Drones can still be improved, even after they’ve left the factory. Check the manufacturer’s website for firmware updates. These might confer a range of improvements in power-efficiency, navigation, and restricted airspace information. Check the patch notes to see what’s changed. Updates are usually easy to administer — just follow the instructions provided along with the patch itself.


Know your drone

Once you garner a bit of experience with your drone, you’ll be better equipped to pilot it safely. But there are a few pieces of information that you’ll want to bear in mind before you take to the skies in the first place. You’ll need to know how far you can take the drone before it runs out of signal or fuel. All drones are built slightly differently, much like cars; getting to know the quirks of a given model will make it easier to pilot.

Before you move on to more challenging environments, like canyons and abandoned warehouses, it’s worth putting in the hours practicing in safer places. Then, once the controls have become second nature (and you have the necessary permissions), you can progress elsewhere.


Check the Propellers

The propellers are what keeps your drone airborne. Any debris that has become attached to them or any damage to the blades themselves will make flight more difficult. Inspect your propellers before every flight, and clean them where necessary. If you determine that your propellers need to be replaced, make sure the manufacturer approves the replacements — you could be creating a hazard if you don’t. While you’re transporting your drone, it’s worth removing the propellers entirely — this will stop them from getting scraped and knocked while the drone is in transit.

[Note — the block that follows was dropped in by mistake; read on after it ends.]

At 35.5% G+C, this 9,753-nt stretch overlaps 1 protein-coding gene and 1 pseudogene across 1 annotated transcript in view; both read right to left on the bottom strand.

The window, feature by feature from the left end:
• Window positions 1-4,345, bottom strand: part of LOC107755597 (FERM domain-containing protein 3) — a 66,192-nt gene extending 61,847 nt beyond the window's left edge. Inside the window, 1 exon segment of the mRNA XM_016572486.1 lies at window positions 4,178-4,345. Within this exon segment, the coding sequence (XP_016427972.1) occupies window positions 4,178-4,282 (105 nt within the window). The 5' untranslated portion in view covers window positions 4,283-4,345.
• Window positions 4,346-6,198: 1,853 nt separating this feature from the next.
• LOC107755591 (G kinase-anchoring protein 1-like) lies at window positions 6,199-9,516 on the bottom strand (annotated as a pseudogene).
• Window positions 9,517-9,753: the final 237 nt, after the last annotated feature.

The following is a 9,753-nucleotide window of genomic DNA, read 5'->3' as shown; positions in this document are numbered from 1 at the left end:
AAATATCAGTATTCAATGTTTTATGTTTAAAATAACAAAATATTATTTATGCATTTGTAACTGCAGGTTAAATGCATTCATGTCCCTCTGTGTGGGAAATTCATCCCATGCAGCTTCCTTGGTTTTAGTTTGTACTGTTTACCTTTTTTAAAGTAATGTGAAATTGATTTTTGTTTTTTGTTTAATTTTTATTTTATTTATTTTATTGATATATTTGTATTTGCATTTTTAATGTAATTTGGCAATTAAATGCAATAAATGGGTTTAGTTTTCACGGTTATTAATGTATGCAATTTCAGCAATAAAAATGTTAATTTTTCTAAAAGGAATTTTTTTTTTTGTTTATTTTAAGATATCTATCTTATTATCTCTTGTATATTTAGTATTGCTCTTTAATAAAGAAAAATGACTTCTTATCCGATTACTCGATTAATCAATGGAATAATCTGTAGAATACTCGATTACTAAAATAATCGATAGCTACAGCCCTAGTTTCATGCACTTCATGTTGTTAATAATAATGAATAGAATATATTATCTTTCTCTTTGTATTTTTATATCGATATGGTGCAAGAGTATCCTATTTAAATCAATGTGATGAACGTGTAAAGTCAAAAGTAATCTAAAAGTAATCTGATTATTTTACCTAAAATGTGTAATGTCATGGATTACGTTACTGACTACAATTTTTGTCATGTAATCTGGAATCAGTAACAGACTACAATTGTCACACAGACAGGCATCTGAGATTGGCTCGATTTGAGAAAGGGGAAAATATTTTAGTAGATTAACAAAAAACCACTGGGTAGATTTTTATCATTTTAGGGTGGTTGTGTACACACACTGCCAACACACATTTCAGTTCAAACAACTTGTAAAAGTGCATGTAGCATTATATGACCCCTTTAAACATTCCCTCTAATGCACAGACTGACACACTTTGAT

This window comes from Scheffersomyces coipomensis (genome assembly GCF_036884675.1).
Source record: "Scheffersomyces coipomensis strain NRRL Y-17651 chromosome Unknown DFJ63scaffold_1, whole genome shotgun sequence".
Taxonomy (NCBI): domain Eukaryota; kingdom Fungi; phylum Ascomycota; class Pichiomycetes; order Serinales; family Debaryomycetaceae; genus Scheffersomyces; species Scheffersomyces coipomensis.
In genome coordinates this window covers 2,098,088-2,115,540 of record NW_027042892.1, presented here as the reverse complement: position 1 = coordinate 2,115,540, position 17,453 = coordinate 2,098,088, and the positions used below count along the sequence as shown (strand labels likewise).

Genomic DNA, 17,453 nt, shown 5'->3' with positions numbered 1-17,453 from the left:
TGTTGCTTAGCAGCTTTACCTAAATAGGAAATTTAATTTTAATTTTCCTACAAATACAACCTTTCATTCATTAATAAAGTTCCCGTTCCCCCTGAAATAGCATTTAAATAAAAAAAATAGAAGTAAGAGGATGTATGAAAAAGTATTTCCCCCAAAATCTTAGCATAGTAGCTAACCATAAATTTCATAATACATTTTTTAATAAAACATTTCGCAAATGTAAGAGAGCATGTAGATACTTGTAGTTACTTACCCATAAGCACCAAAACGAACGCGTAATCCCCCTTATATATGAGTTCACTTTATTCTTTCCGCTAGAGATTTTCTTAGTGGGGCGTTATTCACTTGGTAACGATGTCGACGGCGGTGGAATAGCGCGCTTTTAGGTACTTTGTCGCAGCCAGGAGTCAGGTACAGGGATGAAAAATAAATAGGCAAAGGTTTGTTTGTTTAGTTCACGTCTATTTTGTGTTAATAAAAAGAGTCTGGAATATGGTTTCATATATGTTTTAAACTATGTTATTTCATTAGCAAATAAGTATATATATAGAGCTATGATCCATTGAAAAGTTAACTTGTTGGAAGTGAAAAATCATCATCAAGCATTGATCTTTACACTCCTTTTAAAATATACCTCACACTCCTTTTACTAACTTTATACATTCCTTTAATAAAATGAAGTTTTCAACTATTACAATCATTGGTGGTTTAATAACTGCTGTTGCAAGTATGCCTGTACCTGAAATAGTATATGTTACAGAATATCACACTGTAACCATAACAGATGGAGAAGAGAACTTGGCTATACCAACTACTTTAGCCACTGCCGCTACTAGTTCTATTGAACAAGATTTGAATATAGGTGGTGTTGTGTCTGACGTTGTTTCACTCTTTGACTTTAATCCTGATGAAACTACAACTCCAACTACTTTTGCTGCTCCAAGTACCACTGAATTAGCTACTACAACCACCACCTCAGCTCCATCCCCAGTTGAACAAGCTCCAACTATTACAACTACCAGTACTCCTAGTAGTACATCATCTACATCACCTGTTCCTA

Calibrate the Compass

If your compass falls out of alignment, you may have difficulty steering your drone. Drones rely on their onboard compass (and magnetometer) to navigate effectively. As such, you should regularly recalibrate, especially if you’ve moved your drone across a significant distance. In addition, some drones might not allow you to take off before the compass has been calibrated — which makes this an essential step.


Set the Maximum Height

Many modern drones will allow you to set the maximum flying height. You can think of this as a limit that’ll prevent you from pushing your drone too far without realising it. The higher you fly, the thinner the air will be, and the more difficult your drone will find it to stay airborne. There are other dangers to going too high: you stand a greater risk of running into low-flying aircraft, for one thing; another is that you might go beyond the effective range of your remote control.


Don’t Drop Anything

Most consumer drones are not designed to perform bombing runs or aid drops. If you deliberately drop something from your drone, you’re vastly more likely to cause harm than good — and you might be breaking the law. So don’t do it.


Clamp the Gimbal

Your drone’s gimbal should be prevented from rolling around when the drone is being transported. Damage to the gimbal might lead to knock-on problems with stability, and lead to costly repairs and replacements. Use the clamp to fix it in position.


Store Your Drone Safely

If you store the drone in a place that’s overly damp or vulnerable to changes in heat and cold, then you might find that its lifespan is reduced. The same goes if it’s exposed to strong magnets, which may interfere with the compass.

Most of the tips we’ve run through here aren’t all that demanding. Most of the time you’ll find that they lead to a more enjoyable experience, as well as a safer one. As such, there’s no reason not to follow them!